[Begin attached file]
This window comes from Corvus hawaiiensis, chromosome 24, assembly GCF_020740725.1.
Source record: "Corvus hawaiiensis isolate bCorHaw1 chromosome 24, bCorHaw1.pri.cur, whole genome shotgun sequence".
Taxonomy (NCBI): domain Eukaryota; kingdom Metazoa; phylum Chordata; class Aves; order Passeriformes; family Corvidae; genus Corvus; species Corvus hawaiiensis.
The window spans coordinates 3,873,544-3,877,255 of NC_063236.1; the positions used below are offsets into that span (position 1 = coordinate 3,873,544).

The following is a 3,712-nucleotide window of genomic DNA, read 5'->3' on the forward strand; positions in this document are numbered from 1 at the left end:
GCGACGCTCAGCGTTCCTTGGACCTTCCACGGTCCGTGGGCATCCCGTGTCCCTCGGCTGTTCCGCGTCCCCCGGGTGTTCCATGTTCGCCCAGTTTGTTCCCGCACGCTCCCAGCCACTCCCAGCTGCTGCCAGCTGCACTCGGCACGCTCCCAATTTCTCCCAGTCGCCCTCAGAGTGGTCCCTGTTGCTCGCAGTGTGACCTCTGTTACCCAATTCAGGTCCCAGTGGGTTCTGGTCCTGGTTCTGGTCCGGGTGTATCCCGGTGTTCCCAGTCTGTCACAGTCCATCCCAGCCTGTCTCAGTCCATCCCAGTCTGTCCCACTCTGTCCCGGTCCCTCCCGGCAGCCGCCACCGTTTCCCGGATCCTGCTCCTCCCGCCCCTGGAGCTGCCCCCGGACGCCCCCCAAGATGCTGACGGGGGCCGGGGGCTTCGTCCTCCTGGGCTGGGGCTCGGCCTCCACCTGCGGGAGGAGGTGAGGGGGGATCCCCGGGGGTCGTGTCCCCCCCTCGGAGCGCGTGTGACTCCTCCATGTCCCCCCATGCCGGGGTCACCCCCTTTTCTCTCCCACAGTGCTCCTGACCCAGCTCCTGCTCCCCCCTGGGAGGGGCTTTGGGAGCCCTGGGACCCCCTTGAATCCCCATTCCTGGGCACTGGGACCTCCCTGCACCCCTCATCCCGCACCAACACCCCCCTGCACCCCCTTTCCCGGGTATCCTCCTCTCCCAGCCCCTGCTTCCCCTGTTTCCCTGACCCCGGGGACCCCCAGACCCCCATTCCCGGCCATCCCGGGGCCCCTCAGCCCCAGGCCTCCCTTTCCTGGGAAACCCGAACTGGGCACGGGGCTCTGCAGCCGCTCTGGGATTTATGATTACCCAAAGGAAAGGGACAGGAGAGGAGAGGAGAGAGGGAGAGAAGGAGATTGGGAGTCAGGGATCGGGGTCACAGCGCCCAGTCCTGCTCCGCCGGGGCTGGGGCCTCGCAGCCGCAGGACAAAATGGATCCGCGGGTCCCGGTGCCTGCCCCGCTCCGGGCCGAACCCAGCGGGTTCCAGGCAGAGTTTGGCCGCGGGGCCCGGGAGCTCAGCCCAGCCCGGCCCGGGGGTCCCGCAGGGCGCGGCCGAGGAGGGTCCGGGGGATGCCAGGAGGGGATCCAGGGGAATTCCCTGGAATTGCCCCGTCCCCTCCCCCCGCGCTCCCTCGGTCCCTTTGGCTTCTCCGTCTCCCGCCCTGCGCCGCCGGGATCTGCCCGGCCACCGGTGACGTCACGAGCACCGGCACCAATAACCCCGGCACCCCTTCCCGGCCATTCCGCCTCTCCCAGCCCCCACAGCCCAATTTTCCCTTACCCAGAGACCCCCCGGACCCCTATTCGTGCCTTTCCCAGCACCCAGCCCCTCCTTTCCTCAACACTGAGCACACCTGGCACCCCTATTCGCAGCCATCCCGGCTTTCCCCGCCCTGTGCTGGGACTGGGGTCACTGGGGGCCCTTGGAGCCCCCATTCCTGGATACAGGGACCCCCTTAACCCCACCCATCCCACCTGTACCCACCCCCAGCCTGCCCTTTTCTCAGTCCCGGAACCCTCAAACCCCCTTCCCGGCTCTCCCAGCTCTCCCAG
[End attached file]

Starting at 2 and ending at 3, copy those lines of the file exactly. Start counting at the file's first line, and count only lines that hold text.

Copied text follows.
Source record: "Corvus hawaiiensis isolate bCorHaw1 chromosome 24, bCorHaw1.pri.cur, whole genome shotgun sequence".
Taxonomy (NCBI): domain Eukaryota; kingdom Metazoa; phylum Chordata; class Aves; order Passeriformes; family Corvidae; genus Corvus; species Corvus hawaiiensis.